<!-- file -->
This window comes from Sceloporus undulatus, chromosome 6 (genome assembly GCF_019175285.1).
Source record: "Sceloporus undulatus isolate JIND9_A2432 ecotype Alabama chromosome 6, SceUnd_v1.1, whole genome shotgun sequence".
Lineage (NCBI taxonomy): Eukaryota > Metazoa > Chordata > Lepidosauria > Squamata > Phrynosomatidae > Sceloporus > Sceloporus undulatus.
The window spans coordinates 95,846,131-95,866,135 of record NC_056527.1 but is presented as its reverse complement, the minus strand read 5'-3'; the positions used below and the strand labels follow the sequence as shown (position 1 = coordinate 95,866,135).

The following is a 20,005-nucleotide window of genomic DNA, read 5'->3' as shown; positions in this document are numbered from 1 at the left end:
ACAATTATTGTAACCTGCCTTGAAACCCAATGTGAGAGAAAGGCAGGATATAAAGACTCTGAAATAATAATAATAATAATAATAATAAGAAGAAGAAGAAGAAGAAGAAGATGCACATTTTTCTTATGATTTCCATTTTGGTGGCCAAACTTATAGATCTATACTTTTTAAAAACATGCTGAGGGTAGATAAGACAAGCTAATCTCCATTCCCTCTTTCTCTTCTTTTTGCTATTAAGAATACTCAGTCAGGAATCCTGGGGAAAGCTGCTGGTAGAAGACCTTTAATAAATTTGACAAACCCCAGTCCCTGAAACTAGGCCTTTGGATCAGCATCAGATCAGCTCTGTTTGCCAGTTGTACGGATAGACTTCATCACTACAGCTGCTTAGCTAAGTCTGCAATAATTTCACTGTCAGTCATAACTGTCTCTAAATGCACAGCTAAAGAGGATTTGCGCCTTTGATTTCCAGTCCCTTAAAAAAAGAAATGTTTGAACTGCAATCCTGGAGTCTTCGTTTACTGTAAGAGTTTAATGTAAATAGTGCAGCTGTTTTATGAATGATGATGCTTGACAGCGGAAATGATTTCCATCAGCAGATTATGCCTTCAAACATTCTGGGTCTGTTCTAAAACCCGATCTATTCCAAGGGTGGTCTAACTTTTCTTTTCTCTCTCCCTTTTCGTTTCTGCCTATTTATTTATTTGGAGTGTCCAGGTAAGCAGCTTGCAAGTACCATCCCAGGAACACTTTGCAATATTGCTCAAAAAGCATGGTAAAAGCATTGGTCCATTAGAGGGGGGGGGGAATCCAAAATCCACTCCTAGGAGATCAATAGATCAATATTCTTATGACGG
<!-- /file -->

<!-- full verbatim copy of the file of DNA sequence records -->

This window comes from Sceloporus undulatus, chromosome 6 (genome assembly GCF_019175285.1).
Source record: "Sceloporus undulatus isolate JIND9_A2432 ecotype Alabama chromosome 6, SceUnd_v1.1, whole genome shotgun sequence".
Lineage (NCBI taxonomy): Eukaryota > Metazoa > Chordata > Lepidosauria > Squamata > Phrynosomatidae > Sceloporus > Sceloporus undulatus.
The window spans coordinates 95,846,131-95,866,135 of record NC_056527.1 but is presented as its reverse complement, the minus strand read 5'-3'; the positions used below and the strand labels follow the sequence as shown (position 1 = coordinate 95,866,135).

The following is a 20,005-nucleotide window of genomic DNA, read 5'->3' as shown; positions in this document are numbered from 1 at the left end:
ACAATTATTGTAACCTGCCTTGAAACCCAATGTGAGAGAAAGGCAGGATATAAAGACTCTGAAATAATAATAATAATAATAATAATAAGAAGAAGAAGAAGAAGAAGAAGATGCACATTTTTCTTATGATTTCCATTTTGGTGGCCAAACTTATAGATCTATACTTTTTAAAAACATGCTGAGGGTAGATAAGACAAGCTAATCTCCATTCCCTCTTTCTCTTCTTTTTGCTATTAAGAATACTCAGTCAGGAATCCTGGGGAAAGCTGCTGGTAGAAGACCTTTAATAAATTTGACAAACCCCAGTCCCTGAAACTAGGCCTTTGGATCAGCATCAGATCAGCTCTGTTTGCCAGTTGTACGGATAGACTTCATCACTACAGCTGCTTAGCTAAGTCTGCAATAATTTCACTGTCAGTCATAACTGTCTCTAAATGCACAGCTAAAGAGGATTTGCGCCTTTGATTTCCAGTCCCTTAAAAAAAGAAATGTTTGAACTGCAATCCTGGAGTCTTCGTTTACTGTAAGAGTTTAATGTAAATAGTGCAGCTGTTTTATGAATGATGATGCTTGACAGCGGAAATGATTTCCATCAGCAGATTATGCCTTCAAACATTCTGGGTCTGTTCTAAAACCCGATCTATTCCAAGGGTGGTCTAACTTTTCTTTTCTCTCTCCCTTTTCGTTTCTGCCTATTTATTTATTTGGAGTGTCCAGGTAAGCAGCTTGCAAGTACCATCCCAGGAACACTTTGCAATATTGCTCAAAAAGCATGGTAAAAGCATTGGTCCATTAGAGGGGGGGGGGAATCCAAAATCCACTCCTAGGAGATCAATAGATCAATATTCTTATGACGG